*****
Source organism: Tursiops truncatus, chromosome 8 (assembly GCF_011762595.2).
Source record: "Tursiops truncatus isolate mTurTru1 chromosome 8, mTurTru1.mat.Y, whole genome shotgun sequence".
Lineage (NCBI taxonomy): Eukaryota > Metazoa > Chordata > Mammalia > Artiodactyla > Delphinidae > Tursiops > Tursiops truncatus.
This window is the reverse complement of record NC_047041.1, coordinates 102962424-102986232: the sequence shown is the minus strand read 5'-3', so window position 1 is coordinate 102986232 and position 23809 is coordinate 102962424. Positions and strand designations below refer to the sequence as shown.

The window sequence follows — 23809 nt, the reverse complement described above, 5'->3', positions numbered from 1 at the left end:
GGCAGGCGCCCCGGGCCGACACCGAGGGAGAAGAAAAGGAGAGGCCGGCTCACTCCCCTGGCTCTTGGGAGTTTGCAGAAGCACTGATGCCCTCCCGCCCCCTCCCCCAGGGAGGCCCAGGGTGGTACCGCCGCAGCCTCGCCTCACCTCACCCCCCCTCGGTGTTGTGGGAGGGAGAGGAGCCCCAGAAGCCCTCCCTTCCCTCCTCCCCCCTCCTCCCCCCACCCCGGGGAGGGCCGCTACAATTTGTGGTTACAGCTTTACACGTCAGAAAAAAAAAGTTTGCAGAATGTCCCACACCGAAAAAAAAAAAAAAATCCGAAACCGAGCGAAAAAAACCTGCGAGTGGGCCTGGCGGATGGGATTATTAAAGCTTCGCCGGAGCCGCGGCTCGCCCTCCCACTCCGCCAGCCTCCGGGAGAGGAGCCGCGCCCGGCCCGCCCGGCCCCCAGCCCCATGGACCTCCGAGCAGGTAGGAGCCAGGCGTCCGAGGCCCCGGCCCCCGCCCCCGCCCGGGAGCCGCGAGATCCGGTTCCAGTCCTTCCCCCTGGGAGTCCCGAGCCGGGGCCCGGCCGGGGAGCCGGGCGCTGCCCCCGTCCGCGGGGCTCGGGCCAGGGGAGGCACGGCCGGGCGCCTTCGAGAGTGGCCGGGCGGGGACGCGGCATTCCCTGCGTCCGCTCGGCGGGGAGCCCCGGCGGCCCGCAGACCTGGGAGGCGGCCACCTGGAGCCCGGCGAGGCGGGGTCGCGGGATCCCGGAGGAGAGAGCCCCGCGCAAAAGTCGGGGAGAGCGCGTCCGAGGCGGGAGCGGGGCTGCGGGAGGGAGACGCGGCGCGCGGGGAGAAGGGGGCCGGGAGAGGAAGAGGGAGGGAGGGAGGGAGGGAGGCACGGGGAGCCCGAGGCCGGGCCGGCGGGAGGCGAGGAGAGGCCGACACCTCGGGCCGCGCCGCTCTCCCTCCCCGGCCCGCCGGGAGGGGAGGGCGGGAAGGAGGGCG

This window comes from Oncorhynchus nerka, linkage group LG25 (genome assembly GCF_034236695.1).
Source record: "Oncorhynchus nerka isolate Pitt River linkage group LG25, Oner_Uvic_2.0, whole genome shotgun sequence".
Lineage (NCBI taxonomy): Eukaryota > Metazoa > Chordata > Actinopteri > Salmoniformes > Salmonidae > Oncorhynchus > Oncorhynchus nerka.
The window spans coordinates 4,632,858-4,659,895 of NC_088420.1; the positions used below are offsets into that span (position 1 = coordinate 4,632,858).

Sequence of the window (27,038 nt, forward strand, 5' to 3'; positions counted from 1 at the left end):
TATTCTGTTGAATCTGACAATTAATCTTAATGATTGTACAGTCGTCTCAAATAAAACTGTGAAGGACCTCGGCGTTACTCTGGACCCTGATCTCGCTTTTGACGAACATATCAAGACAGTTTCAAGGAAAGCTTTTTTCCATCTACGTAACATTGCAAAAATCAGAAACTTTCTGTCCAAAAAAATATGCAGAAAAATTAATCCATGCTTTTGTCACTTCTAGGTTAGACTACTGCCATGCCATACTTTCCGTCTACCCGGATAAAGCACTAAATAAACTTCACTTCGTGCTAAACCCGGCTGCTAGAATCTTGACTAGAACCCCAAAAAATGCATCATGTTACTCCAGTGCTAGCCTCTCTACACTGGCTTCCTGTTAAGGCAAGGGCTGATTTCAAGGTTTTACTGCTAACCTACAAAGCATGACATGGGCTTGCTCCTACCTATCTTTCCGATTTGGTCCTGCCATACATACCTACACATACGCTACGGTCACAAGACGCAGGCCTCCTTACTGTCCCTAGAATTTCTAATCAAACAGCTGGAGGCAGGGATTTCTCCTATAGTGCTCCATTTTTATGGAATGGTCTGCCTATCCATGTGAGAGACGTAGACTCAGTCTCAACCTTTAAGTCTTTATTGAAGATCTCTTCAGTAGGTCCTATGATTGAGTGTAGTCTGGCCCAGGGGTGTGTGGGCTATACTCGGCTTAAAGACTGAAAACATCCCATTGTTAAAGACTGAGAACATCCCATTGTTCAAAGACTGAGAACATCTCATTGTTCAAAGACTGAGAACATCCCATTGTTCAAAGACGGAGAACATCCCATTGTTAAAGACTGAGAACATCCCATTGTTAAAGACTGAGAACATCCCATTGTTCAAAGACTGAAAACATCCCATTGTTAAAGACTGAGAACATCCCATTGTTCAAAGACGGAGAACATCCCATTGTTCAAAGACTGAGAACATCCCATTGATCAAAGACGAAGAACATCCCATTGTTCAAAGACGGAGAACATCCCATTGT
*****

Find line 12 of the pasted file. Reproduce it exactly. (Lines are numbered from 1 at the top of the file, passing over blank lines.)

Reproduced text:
TATTCTGTTGAATCTGACAATTAATCTTAATGATTGTACAGTCGTCTCAAATAAAACTGTGAAGGACCTCGGCGTTACTCTGGACCCTGATCTCGCTTTTGACGAACATATCAAGACAGTTTCAAGGAAAGCTTTTTTCCATCTACGTAACATTGCAAAAATCAGAAACTTTCTGTCCAAAAAAATATGCAGAAAAATTAATCCATGCTTTTGTCACTTCTAGGTTAGACTACTGCCATGCCATACTTTCCGTCTACCCGGATAAAGCACTAAATAAACTTCACTTCGTGCTAAACCCGGCTGCTAGAATCTTGACTAGAACCCCAAAAAATGCATCATGTTACTCCAGTGCTAGCCTCTCTACACTGGCTTCCTGTTAAGGCAAGGGCTGATTTCAAGGTTTTACTGCTAACCTACAAAGCATGACATGGGCTTGCTCCTACCTATCTTTCCGATTTGGTCCTGCCATACATACCTACACATACGCTACGGTCACAAGACGCAGGCCTCCTTACTGTCCCTAGAATTTCTAATCAAACAGCTGGAGGCAGGGATTTCTCCTATAGTGCTCCATTTTTATGGAATGGTCTGCCTATCCATGTGAGAGACGTAGACTCAGTCTCAACCTTTAAGTCTTTATTGAAGATCTCTTCAGTAGGTCCTATGATTGAGTGTAGTCTGGCCCAGGGGTGTGTGGGCTATACTCGGCTTAAAGACTGAAAACATCCCATTGTTAAAGACTGAGAACATCCCATTGTTCAAAGACTGAGAACATCTCATTGTTCAAAGACTGAGAACATCCCATTGTTCAAAGACGGAGAACATCCCATTGTTAAAGACTGAGAACATCCCATTGTTAAAGACTGAGAACATCCCATTGTTCAAAGACTGAAAACATCCCATTGTTAAAGACTGAGAACATCCCATTGTTCAAAGACGGAGAACATCCCATTGTTCAAAGACTGAGAACATCCCATTGATCAAAGACGAAGAACATCCCATTGTTCAAAGACGGAGAACATCCCATTGT